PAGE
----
Cornell Thesis 1951

My Dad, Bob Wong, passed away last week.  He was a retired architect, for many years as a principal of Wong & Wong, Architects  in Honolulu.  Originally an engineering student at the University of Hawaii, he transferred to Cornell to study architecture through the G.I. Bill.   Before moving back the Honolulu, he worked in New York City and San Francisco.  In Honolulu, he first worked with Alfred Preis before joining up with Howard Wong, a friend from the Pearl Harbor Naval Shipyard, to form their practice.  Throughout the 60’s to the 80’s, Wong & Wong created a diverse body of work that is unusual today–residential, religious, hospitality, commercial, and institutional.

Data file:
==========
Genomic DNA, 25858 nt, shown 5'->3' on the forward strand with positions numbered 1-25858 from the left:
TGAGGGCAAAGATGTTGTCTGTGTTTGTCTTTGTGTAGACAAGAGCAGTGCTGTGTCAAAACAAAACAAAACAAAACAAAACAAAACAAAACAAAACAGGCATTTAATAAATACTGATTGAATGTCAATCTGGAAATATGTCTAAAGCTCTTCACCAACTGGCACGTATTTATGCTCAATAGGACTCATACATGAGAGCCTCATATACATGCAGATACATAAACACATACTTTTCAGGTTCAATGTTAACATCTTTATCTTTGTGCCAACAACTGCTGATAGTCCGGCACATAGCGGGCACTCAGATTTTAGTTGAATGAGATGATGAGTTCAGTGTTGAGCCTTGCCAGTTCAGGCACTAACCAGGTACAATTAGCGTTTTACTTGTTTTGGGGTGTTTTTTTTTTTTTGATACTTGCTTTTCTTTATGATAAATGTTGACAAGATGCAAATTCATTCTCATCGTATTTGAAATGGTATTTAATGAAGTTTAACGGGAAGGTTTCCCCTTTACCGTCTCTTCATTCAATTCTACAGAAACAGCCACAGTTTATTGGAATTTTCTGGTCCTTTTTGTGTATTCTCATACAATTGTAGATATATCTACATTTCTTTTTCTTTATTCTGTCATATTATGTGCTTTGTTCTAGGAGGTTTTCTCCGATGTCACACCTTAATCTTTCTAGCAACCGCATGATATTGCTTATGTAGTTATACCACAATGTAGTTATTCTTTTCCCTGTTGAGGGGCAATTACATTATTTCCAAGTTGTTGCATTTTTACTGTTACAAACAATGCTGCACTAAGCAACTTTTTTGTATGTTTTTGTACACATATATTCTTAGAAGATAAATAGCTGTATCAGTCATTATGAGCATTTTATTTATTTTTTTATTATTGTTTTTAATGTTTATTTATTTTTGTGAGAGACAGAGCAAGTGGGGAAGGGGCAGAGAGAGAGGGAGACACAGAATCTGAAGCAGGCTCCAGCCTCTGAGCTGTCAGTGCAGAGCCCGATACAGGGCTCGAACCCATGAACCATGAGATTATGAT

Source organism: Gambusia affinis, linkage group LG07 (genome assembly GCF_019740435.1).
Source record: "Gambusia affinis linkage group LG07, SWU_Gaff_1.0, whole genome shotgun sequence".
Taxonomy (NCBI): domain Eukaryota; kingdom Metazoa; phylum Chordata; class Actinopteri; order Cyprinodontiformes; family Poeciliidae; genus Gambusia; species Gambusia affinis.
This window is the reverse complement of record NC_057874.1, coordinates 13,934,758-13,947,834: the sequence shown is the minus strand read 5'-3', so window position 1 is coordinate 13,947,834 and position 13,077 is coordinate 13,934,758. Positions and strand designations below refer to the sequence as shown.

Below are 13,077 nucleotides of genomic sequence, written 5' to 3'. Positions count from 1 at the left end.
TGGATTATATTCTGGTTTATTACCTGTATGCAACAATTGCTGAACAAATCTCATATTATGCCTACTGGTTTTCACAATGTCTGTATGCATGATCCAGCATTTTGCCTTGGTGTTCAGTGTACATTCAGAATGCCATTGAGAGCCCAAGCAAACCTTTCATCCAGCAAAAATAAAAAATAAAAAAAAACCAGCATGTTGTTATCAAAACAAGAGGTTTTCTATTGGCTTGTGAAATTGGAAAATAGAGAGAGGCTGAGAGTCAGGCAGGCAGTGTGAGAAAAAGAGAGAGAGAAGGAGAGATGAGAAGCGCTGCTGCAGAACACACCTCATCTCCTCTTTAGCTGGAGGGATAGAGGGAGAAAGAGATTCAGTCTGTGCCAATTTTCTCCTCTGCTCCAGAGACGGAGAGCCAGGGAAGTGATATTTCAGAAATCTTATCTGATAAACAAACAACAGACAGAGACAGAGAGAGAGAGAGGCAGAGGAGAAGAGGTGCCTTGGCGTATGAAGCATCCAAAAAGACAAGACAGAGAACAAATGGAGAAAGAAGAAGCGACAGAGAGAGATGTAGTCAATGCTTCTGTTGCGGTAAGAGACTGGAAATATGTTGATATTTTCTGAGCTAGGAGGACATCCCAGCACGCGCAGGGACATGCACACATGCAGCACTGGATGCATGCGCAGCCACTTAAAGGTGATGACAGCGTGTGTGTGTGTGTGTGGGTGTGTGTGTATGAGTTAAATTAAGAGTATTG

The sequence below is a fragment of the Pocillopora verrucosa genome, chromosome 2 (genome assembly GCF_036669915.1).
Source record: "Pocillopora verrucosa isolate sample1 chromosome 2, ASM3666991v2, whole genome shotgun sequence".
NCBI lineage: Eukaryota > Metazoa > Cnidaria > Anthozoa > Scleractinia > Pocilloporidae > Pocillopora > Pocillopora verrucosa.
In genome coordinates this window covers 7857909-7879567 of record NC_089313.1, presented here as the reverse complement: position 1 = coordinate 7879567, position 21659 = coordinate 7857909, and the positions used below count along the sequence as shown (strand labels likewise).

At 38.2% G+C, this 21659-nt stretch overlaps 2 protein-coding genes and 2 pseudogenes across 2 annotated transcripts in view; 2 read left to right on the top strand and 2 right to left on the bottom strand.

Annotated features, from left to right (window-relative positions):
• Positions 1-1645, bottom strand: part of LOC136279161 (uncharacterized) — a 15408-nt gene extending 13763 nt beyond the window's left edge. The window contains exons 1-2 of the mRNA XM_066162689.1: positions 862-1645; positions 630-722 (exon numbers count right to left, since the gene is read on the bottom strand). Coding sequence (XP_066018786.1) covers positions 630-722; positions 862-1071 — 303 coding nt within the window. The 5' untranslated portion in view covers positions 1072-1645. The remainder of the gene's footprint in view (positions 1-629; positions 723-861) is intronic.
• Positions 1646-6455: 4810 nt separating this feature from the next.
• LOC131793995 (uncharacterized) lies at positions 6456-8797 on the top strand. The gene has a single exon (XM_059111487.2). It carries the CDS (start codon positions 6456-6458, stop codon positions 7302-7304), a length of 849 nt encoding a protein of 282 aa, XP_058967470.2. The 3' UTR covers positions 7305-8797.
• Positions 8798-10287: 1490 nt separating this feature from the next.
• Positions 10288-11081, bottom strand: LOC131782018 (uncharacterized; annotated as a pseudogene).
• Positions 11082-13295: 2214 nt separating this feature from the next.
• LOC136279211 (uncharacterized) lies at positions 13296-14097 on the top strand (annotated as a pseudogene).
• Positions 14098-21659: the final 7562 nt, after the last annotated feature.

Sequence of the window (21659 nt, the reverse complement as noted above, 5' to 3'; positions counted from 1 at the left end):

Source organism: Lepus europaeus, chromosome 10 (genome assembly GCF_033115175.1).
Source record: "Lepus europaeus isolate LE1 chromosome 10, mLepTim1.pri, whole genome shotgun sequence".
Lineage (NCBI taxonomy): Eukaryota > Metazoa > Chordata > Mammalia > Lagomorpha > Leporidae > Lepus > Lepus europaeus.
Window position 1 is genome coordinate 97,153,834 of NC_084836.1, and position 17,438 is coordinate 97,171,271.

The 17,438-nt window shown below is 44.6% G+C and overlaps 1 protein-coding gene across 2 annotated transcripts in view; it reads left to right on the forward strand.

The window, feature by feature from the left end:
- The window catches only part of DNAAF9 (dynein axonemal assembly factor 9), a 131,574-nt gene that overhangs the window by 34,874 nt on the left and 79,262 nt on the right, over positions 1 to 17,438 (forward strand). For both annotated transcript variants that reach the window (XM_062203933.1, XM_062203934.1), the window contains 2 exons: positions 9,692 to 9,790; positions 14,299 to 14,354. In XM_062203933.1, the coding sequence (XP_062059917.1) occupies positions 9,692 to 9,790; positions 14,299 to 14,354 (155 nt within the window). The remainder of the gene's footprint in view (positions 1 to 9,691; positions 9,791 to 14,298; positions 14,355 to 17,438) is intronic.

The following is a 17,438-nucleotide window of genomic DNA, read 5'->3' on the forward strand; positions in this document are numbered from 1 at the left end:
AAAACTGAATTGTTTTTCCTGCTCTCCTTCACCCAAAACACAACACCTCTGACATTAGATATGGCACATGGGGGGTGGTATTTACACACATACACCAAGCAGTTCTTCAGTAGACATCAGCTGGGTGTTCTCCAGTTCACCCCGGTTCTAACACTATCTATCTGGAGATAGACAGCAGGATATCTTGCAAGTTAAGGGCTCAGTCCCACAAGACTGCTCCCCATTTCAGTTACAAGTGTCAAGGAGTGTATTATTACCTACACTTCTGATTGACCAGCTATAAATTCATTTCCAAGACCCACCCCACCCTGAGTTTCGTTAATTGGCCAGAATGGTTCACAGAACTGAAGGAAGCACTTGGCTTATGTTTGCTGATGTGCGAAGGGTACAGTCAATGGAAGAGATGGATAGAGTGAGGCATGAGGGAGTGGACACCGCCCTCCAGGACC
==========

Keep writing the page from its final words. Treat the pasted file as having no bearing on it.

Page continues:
Though our professional paths never crossed, he retired just before I finished architecture school, his influence on my career was significant.  Like many architect parents, he did not encourage his children to even consider the profession.  Nevertheless, being around architecture either by  making models at his office or by learning how to draft and organize a drawing properly made my decision to become an architect comfortable, even though I  fully understood the downside.  It was the Grand Tour that he took the family to back in 1973 that opened my eyes up to the possibility of architecture as a means of communicating ideas.  We made a special trip to Ronchamp, and suddenly it all made sense.

Aloha Dad.